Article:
“A lot of people assume: ‘Oh, he taught you everything he knew, it’s in your genes, in your blood.’ No. I’m self-taught. I learned everything myself. Sure, you could argue the environment helped, but I feel like that’s a cop-out cos of the amount of practice I put into it.” 

Asked if he ever asked his dad for a guitar lesson, he shakes his head. “No. Maybe I asked him: ‘Hey, how do you do this?’ But even that was few and far between.” 

The young Wolfgang and three of his friends put together a bedroom band in their early teens called The Vents to play System Of A Down and The Strokes songs. But his first proper band? That was Van Halen. 

He was 16 years old when he walked on stage at the Bobcats Arena in Charlotte, North Carolina on September 2007 to play his first public gig as bassist with the reunited Van Halen (or “being fired out of the cannon”, as he wryly puts it). He’d been putting in the hours rehearsing for the tour since he was 14, but neither that nor the fact that he was just a kid made any difference to the more dug-in sections of the band’s fan base, who were disproportionately livid at the idea that he’d taken the place of original Van Halen bassist Michael Anthony. 

“It was tough,” he says of the often toxic reaction his presence prompted. “I was there to support my dad, but I was aware that I’d become the biggest enemy of every forty-to-fifty-year-old man out there in the world. It was something I didn’t know how to handle. That did a lot of damage to me.” 

He has nothing but praise for Anthony today. “Mike and I are very cordial,” he says. “He’s a wonderful fucking guy. We talk and it’s great.” 

Recording Van Halen’s 2012 album A Different Kind Of Truth was “a crash course in collaboration”. Wolfgang loved being in the studio with his father and uncle, although navigating the band’s internal politics could be like walking through a minefield. He recalls working on a brand new song with Eddie and Alex they’d dubbed Ain’t Talkin’ About Panama. They agreed that they needed to pick the right time to present it to Roth, but the producer let the cat out of the bag. 

“He told Dave: ‘Check this out…’” says Wolfgang. “And Dave was like: [abruptly] ‘No, not doing it,’” he says, laughing. “The relationship between Van Halen and their singers was always complicated.”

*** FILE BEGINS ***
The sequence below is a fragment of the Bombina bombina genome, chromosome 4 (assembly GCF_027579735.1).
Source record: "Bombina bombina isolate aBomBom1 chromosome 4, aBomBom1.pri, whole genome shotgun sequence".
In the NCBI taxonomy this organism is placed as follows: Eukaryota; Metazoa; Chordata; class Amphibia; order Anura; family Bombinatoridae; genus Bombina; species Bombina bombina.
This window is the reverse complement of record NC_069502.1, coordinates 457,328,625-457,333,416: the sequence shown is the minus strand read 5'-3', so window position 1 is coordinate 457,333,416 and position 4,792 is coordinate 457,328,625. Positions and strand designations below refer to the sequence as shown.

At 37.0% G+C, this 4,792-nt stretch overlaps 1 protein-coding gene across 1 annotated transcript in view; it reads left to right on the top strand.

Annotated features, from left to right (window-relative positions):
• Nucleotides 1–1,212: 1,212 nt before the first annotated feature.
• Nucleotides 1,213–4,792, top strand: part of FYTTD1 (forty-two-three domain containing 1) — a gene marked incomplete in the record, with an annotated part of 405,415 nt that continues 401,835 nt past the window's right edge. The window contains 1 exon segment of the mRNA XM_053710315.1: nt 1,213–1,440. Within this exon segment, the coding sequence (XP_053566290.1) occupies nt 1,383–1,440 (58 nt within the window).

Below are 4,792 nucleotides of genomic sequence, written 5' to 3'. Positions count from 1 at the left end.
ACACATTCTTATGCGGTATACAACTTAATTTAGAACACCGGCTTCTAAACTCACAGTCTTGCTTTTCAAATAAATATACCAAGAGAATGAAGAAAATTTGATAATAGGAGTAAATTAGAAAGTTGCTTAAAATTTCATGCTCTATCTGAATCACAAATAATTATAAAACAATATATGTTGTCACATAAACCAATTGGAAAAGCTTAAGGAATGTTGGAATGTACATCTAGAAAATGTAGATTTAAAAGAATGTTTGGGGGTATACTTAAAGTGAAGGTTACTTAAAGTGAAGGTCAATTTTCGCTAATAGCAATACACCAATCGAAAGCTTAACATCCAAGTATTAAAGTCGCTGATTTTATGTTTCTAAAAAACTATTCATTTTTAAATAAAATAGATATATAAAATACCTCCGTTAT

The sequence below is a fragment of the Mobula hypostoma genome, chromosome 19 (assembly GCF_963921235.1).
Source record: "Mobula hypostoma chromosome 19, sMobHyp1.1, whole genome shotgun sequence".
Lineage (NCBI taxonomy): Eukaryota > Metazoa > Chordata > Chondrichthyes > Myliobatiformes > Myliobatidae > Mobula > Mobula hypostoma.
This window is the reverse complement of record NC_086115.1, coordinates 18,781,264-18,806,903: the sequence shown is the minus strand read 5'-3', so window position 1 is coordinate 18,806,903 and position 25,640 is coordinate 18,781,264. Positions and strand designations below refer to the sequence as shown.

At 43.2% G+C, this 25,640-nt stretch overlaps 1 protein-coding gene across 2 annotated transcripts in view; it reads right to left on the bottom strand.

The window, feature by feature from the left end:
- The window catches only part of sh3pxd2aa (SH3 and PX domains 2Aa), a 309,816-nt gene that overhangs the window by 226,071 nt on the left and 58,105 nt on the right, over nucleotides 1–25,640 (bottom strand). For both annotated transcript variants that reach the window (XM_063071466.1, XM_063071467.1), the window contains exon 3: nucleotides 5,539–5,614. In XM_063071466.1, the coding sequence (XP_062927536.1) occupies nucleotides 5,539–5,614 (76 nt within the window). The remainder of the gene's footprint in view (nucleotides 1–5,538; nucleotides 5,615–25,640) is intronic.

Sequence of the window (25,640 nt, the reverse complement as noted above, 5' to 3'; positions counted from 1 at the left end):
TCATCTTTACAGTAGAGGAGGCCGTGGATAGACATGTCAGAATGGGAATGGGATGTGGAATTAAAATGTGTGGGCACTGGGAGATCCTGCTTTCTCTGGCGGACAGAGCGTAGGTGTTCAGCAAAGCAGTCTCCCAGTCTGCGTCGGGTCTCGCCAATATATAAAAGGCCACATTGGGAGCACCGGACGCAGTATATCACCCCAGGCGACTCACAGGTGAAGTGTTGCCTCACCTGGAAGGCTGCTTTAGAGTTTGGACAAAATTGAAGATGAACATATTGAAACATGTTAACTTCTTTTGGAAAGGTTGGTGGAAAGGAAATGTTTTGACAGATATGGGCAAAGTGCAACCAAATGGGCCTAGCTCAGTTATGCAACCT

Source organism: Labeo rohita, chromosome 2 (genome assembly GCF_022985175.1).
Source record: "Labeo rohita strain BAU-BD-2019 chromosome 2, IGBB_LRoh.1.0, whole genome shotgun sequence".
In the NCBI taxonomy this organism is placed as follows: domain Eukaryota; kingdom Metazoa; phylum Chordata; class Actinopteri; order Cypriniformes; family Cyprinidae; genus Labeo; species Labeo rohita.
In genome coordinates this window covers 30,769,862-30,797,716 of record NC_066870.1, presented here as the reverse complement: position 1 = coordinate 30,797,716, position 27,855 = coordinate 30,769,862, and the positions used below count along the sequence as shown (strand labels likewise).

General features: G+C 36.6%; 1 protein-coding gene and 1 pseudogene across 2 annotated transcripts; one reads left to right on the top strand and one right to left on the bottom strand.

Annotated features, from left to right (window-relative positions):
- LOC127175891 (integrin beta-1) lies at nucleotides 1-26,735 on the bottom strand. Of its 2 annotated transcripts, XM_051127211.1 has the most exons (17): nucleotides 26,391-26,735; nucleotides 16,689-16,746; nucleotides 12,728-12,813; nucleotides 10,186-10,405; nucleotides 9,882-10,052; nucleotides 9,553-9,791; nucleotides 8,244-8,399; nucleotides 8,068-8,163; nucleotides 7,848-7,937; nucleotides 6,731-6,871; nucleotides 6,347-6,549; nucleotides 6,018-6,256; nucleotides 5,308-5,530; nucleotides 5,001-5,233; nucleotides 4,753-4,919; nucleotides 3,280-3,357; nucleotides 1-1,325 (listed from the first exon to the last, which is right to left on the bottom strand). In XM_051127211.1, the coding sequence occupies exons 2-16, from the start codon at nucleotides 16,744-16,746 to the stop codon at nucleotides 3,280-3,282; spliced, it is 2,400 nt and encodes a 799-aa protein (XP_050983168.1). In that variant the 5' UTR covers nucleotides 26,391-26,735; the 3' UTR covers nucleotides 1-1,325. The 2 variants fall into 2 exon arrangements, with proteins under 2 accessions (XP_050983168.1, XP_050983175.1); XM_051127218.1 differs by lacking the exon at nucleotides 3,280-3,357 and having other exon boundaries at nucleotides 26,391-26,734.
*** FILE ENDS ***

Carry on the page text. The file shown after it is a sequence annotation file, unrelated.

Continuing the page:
Wolfgang had to put up with a lot of shit during his time in Van Halen – the kind of shit no teenager deserves, no matter what their parentage – but he says it was worth it just to be able to play with dad and his uncle Alex. 

“It felt natural,” he says. “We’d play non-stop, we were in the studio every day. We’d barely take Sunday off. We became this trio, this unit. It felt natural, it felt like the only thing I needed to be doing. I miss it a lot.”

Wolfgang didn’t write his first proper song until he was in his early 20s. He’d plonked around on the piano as a child, but that was young-kid stuff. He then spent a chunk of his teens focusing on Van Halen’s music. It wasn’t until he’d toured as bass player in Alter Bridge guitarist Mark Tremonti’s solo side band in 2012 and 2013 that he felt equipped and confident enough to start writing his own material. 

The first full song idea he came up with was the track Mammoth, which would finally emerge years later on Mammoth WVH’s debut album. 

“The demo title was Mammoth I, because I saw it as the birth of this new thing that I wanted to do,” he says, then pauses. “Wait,” he says enthusiastically. He pulls his phone out of his pocket and plays a snippet of the original demo for me (it sounds pretty similar to the finished version, even through the tiny phone speaker). 

The title was significant. Mammoth was the name of his dad’s band when they started out in Pasadena in the early 70s, before they rechristened themselves Van Halen at Dave Lee Roth’s insistence. As things began to coalesce with this new project, Wolfgang figured Mammoth would be both the perfect name and a subtle connection to his heritage. Typically, he was worried about whether it was the right thing to do. “I didn’t even tell dad that I wanted to use the name Mammoth until two years into it. I was nervous asking him. He was like: ‘Why the fuck would you be nervous about that?’”

It took eight years for Wolfgang to release his debut solo album. When it did come out, it was billed as Mammoth WVH. His name – and, more pertinently, the Van Halen surname – were notable by their absence, something that wasn’t unconnected to its lengthy gestation. 

“I was trying to work out who I was,” he says. “Call myself Van Halen Jr and I’ll have people watching. You hear my name and you’re like: ‘I know what he’s about.’ But that’s not what I’m about. Sure, that stuff is in my blood, but it’s like: ‘What do I have to offer of my own merit as a songwriter and a musician?’”